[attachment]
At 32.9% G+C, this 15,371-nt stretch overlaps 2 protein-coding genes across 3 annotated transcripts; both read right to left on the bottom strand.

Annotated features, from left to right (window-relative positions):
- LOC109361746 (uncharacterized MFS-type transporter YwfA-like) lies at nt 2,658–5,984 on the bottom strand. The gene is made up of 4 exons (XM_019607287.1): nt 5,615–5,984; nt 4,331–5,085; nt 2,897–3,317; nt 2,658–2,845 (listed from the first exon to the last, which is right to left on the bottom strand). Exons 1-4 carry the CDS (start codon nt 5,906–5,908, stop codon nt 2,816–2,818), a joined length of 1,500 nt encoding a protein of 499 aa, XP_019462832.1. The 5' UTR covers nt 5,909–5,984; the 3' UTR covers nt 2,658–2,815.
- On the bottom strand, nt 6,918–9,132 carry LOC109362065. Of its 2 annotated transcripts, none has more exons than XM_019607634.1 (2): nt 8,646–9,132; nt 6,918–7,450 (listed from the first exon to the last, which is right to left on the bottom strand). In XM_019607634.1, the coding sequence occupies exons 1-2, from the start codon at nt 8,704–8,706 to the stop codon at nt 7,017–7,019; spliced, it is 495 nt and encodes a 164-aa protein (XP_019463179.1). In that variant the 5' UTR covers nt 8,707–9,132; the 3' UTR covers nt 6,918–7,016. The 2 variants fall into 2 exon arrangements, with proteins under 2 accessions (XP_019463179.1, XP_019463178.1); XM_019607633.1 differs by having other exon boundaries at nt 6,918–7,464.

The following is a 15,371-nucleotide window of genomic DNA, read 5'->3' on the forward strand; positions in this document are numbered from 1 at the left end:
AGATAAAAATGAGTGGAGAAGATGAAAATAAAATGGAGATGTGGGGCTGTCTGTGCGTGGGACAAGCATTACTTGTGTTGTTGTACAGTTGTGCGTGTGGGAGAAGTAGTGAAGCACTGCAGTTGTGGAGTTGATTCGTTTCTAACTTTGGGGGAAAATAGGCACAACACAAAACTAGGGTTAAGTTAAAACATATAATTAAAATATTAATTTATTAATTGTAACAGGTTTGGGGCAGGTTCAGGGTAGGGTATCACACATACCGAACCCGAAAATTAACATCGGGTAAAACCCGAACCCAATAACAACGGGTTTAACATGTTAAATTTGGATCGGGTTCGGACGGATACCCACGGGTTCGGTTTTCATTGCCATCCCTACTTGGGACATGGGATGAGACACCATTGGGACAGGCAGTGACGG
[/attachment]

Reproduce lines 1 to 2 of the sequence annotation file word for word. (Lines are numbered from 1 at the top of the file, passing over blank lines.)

At 32.9% G+C, this 15,371-nt stretch overlaps 2 protein-coding genes across 3 annotated transcripts; both read right to left on the bottom strand.

Annotated features, from left to right (window-relative positions):